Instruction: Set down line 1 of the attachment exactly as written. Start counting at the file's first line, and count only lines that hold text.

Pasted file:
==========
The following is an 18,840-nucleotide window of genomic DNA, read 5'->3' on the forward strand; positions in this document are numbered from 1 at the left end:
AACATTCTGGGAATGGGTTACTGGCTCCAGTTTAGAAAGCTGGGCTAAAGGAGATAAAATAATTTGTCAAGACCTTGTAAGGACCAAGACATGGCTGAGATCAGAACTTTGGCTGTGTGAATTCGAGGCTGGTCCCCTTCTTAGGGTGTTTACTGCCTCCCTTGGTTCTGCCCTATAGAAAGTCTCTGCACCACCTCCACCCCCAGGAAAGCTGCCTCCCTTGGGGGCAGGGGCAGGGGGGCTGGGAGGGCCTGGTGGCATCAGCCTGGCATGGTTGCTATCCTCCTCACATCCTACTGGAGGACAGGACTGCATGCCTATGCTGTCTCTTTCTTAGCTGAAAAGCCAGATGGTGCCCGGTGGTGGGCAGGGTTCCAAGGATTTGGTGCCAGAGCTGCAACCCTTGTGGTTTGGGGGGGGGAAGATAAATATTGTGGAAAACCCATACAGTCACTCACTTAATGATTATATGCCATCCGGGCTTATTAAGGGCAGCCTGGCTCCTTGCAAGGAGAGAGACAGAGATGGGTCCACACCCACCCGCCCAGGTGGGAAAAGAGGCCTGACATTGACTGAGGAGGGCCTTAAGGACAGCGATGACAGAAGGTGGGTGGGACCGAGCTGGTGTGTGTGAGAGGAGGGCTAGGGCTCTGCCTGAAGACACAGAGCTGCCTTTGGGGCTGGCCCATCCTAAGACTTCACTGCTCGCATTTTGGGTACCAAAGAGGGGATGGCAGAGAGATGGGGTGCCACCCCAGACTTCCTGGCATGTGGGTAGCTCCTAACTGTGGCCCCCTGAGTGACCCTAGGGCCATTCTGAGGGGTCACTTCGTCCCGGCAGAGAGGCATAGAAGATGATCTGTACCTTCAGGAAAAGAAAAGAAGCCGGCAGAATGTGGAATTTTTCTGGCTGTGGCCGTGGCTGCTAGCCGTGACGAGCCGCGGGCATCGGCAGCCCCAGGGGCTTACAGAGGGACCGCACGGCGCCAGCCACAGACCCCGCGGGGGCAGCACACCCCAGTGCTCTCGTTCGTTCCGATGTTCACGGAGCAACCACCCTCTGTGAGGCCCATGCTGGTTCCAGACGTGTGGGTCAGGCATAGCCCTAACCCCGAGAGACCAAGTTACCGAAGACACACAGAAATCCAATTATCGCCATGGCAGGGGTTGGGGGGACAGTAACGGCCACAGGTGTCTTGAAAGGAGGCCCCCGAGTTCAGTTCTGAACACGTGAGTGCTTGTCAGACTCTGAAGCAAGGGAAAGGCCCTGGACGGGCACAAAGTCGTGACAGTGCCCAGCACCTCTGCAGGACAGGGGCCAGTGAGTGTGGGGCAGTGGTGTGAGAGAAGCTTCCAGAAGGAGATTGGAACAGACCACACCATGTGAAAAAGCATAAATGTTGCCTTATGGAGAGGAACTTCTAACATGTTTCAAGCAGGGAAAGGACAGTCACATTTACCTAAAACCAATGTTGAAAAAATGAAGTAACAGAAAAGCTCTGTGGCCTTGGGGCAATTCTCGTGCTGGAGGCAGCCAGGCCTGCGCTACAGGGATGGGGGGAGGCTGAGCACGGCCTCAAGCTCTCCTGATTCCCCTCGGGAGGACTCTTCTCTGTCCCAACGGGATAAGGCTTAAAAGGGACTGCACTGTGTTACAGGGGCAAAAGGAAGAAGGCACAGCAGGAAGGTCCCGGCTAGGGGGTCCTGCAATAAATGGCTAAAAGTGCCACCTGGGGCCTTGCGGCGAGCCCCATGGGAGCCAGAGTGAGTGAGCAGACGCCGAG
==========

The following is an 18,840-nucleotide window of genomic DNA, read 5'->3' on the forward strand; positions in this document are numbered from 1 at the left end: